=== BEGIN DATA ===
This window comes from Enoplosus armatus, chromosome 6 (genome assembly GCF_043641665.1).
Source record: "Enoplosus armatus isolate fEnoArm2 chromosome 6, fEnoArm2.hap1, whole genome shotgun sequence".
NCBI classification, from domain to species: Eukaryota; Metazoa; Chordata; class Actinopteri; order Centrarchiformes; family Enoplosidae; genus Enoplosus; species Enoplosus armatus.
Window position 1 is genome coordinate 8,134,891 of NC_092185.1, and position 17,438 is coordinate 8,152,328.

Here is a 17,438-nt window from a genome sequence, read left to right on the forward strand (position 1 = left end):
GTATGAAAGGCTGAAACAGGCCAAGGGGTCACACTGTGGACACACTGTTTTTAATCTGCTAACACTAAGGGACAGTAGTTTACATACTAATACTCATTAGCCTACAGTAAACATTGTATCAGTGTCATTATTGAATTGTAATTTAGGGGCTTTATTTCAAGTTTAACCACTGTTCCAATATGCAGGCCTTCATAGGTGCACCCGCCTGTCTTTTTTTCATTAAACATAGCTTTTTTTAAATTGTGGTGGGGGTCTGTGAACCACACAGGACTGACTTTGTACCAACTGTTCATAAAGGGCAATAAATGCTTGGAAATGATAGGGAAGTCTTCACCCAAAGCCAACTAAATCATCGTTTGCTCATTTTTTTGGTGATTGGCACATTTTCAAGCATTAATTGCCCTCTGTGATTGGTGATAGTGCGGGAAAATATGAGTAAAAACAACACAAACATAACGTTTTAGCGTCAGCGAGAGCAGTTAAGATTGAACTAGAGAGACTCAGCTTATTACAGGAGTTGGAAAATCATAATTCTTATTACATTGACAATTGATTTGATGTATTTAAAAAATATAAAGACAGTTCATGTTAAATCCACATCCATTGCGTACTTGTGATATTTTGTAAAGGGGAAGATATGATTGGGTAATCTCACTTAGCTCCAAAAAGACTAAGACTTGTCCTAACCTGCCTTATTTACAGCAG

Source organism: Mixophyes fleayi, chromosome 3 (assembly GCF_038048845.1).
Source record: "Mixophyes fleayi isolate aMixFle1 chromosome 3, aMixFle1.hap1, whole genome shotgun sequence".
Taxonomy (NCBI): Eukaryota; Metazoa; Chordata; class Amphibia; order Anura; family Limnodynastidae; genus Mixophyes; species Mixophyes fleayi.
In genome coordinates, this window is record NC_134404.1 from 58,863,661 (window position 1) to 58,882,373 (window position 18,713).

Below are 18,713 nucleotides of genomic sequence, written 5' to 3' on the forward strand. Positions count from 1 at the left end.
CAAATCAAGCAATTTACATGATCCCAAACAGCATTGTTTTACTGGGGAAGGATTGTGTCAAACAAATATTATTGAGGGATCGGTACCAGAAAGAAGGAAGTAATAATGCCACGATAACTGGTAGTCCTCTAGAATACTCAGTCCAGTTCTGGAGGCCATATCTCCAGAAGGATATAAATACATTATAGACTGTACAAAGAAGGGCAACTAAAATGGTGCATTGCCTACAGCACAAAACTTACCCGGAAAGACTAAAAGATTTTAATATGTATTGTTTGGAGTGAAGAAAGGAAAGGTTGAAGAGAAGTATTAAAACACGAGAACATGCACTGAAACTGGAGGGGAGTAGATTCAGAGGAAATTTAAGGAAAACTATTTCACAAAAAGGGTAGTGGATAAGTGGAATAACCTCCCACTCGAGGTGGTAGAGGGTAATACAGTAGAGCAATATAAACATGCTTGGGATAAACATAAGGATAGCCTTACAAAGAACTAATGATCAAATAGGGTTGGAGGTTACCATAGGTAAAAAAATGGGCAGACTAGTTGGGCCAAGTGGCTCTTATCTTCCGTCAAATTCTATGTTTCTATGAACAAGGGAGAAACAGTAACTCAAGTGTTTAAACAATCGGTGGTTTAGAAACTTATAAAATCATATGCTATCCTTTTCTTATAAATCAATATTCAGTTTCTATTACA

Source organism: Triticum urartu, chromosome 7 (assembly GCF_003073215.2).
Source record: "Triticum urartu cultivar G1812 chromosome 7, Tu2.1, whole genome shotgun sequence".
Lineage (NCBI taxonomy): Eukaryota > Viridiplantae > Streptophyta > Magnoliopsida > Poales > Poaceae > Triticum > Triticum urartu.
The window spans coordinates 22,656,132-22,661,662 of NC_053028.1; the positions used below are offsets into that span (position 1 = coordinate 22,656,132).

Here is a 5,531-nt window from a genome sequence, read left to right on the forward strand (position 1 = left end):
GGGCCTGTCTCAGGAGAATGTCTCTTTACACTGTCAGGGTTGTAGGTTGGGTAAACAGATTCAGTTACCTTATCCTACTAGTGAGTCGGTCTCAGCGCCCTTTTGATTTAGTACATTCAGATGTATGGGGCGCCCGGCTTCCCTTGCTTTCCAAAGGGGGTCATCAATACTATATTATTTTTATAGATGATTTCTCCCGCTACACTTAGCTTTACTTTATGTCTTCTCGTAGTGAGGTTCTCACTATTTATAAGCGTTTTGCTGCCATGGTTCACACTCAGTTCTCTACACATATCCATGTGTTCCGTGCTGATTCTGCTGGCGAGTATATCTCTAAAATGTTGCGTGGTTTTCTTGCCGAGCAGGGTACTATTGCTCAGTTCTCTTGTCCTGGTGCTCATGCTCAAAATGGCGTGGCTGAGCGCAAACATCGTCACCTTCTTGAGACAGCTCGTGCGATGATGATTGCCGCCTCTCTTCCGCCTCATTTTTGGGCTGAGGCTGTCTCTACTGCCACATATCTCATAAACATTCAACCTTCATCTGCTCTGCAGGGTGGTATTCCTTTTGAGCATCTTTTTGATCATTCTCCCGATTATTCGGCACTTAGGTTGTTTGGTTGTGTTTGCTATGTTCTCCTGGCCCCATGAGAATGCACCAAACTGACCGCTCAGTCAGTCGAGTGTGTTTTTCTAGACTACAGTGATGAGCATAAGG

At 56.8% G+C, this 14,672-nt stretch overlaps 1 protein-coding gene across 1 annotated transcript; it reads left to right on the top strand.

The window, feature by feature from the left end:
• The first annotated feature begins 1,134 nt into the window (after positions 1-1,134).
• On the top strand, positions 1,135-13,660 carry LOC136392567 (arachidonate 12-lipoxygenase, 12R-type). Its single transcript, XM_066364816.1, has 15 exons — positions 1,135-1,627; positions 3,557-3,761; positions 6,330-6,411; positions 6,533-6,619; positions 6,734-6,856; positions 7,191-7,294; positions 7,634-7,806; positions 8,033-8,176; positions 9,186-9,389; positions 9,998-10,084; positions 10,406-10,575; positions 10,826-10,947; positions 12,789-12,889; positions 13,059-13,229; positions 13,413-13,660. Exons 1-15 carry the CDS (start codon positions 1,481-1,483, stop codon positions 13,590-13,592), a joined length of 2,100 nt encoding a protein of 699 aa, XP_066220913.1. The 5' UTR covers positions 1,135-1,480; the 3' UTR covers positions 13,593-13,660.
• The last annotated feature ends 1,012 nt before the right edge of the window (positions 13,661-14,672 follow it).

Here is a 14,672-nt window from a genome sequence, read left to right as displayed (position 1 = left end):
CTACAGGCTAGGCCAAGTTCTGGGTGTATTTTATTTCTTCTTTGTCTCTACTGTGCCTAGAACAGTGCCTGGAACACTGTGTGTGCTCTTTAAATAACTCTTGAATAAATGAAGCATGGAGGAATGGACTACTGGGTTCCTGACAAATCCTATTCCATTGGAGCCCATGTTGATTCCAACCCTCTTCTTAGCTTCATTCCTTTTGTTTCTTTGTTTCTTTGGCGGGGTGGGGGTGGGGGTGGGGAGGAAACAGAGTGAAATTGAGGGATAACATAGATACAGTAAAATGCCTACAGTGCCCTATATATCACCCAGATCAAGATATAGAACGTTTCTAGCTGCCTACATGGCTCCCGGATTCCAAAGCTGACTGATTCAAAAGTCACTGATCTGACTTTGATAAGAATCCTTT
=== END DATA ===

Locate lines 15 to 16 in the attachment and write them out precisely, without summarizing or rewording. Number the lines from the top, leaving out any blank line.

Lineage (NCBI taxonomy): Eukaryota > Viridiplantae > Streptophyta > Magnoliopsida > Poales > Poaceae > Triticum > Triticum urartu.
The window spans coordinates 22,656,132-22,661,662 of NC_053028.1; the positions used below are offsets into that span (position 1 = coordinate 22,656,132).